What Do We Do To Protect Ourselves? 

To some this seems like a plain and simple answer: WEAR A MASK. Although this is a small part of protecting yourself, there is so much we as a student body can do to protect ourselves. To start the process of protecting yourself, wash your hands for at least two minutes with soap and warm water. I usually sing a song in my head (or the chorus about five times) and call it good. This allows me to ensure that my hands are clean and that whatever germs were on them have vanished. Next is to limit your social circle. This is most likely the hardest one for all of us to follow since we are in college and have a social life. To do this, limit the amount of people you come in contact with on a daily basis if possible. The best way to accomplish this is to think of a sport and activity that you absolutely have to come in contact with on a daily basis, and slowly expand from there. If you live on campus, limit the people that come into your living area, and if you live off campus, try not to come on campus unless needed. I am not saying to vanish and lock yourself in your room. This is something that is different for every college student; we need to be aware of our surroundings and understand that this is a pandemic. It is a scary time for all of us, but if we stick together and work hard at these small tasks, we can limit ourselves to exposure.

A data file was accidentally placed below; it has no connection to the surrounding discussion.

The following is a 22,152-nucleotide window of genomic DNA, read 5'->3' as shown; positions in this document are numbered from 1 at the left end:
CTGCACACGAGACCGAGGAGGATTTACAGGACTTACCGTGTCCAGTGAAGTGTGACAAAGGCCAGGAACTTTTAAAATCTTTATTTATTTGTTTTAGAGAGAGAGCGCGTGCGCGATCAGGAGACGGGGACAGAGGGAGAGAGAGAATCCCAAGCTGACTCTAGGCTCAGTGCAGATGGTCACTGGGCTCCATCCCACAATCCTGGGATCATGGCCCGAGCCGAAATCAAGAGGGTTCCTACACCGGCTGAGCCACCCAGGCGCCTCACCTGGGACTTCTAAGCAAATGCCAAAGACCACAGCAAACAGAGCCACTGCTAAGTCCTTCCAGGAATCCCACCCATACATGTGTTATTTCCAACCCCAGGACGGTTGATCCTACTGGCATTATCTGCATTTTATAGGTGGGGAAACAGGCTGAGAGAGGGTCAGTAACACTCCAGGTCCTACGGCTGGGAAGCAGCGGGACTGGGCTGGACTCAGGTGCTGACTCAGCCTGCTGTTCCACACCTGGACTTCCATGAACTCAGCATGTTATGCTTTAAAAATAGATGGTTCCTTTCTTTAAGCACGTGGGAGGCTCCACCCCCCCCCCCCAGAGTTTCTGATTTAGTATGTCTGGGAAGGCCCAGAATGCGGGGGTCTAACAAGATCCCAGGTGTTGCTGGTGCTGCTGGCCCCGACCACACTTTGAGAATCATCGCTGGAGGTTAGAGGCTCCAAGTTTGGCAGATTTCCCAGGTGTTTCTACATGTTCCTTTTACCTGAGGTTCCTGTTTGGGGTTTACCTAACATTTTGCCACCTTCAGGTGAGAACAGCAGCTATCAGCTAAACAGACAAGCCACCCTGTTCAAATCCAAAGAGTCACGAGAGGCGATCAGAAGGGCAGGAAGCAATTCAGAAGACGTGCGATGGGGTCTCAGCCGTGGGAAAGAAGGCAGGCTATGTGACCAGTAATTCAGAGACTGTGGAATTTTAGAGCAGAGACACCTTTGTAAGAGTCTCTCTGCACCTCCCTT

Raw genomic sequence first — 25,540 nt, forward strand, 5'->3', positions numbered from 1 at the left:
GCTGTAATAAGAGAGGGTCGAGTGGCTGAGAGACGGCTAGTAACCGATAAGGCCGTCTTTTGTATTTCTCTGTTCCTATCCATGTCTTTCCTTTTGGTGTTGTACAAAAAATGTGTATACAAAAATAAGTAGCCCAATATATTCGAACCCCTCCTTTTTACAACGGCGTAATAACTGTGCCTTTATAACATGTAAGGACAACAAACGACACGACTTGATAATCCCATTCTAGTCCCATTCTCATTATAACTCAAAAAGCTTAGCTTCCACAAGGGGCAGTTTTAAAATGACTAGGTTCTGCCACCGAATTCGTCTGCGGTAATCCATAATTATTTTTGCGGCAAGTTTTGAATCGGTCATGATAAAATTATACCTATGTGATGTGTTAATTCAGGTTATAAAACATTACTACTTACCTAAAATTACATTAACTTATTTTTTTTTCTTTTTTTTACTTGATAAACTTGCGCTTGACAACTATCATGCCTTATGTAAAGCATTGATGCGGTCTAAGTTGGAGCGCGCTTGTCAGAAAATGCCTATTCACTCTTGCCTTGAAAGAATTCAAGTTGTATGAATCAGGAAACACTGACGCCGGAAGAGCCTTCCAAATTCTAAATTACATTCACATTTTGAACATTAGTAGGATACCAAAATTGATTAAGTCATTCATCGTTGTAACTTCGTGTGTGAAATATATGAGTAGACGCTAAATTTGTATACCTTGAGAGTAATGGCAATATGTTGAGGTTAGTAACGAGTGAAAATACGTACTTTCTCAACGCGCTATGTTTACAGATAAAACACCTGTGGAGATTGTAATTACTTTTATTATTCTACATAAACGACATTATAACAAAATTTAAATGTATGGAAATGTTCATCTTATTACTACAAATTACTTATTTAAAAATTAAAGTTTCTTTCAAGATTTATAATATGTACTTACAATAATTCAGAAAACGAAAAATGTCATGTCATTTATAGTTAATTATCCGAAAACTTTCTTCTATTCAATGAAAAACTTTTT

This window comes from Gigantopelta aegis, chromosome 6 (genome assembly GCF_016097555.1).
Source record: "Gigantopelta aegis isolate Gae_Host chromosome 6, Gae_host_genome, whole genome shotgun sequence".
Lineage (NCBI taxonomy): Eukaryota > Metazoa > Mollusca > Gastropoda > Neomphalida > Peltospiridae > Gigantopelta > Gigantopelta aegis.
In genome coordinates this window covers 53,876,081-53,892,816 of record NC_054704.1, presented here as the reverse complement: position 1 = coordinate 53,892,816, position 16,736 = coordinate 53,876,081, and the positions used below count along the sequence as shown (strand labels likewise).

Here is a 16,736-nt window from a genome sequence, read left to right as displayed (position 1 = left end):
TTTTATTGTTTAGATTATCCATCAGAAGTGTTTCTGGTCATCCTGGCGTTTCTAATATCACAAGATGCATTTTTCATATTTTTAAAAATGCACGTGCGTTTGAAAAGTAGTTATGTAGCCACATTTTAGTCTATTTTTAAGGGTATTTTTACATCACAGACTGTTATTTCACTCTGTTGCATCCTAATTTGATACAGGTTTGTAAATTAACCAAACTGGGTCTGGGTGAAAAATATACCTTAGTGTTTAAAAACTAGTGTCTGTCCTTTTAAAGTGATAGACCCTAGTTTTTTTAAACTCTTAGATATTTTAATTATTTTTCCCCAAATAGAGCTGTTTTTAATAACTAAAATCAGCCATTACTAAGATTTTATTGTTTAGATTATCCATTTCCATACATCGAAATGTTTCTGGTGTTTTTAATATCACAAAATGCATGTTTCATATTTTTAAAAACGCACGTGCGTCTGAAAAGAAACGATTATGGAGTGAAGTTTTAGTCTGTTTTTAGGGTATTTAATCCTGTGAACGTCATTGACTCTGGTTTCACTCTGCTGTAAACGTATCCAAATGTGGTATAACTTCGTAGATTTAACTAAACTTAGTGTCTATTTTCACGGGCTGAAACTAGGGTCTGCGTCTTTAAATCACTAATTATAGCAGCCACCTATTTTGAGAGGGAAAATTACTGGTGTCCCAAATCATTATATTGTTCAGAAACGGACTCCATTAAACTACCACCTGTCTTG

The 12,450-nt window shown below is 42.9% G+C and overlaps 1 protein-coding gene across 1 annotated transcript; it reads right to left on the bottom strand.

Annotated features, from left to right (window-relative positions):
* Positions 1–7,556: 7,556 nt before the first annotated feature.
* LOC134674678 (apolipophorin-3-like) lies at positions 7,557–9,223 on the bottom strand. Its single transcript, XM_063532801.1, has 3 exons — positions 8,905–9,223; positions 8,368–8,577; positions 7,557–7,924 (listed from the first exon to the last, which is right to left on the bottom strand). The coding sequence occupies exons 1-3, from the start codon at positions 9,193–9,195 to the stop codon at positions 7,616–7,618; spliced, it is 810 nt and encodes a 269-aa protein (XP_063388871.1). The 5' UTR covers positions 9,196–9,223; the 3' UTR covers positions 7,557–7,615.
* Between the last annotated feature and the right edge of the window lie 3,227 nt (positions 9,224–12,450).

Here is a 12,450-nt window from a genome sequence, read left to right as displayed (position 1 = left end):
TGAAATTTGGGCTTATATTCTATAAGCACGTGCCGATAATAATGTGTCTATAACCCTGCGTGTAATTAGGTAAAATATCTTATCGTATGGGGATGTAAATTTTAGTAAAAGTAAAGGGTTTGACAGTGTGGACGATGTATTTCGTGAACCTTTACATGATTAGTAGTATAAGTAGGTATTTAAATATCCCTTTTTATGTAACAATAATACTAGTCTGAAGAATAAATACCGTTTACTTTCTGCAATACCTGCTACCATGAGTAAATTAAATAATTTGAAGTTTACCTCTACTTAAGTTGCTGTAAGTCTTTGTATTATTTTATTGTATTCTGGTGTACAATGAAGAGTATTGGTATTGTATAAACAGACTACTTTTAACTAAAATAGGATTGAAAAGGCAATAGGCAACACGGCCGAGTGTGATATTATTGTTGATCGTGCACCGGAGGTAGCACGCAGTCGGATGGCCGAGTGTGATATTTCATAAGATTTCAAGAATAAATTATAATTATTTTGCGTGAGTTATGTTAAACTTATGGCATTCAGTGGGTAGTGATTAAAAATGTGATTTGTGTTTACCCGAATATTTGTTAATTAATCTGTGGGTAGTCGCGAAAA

How Can We Stop The Spread? 

Stopping the spread starts with oneself. If you are feeling under the weather and are showing any of the signs, play it safe and stay home! I understand that we are all college students and that online classes are difficult, but everyone will thank you in advance for protecting them and others. Another way to stop the spread is implementing and following the guidelines and resources that Ottawa University has put in place for students. Utilize the screening station. We recognize this is not convenient to students, but it allows protection to the staff and students around campus. With the screening station follow one simple rule: Tell the truth! Lying on the daily questionnaire only hurts you and those around you. It is so much easier to think about each question and answer honestly if you have any of the symptoms. The screening station takes a maximum of five minutes. Go to the school, answer the questions and WEAR your wristband. This small task will limit the exposure to others and eliminate the domino effect that is currently happening at the university. 

The Campus is here for you and the safety of our campus, we will continue to update the student body with different changes that are occurring and how it might affect your routine. A friendly reminder is to mask up, wash hands, limit social events and be smart! If these small guidelines are not implemented, the likelihood of us returning home and canceling sports will arrive again. As a senior, I am begging you to implement these small tools in your daily routine and let the athletes play, let the clubs host events, let the professors teach us in person. None of us want to go online and be back home in our bedrooms attending Zoom meetings.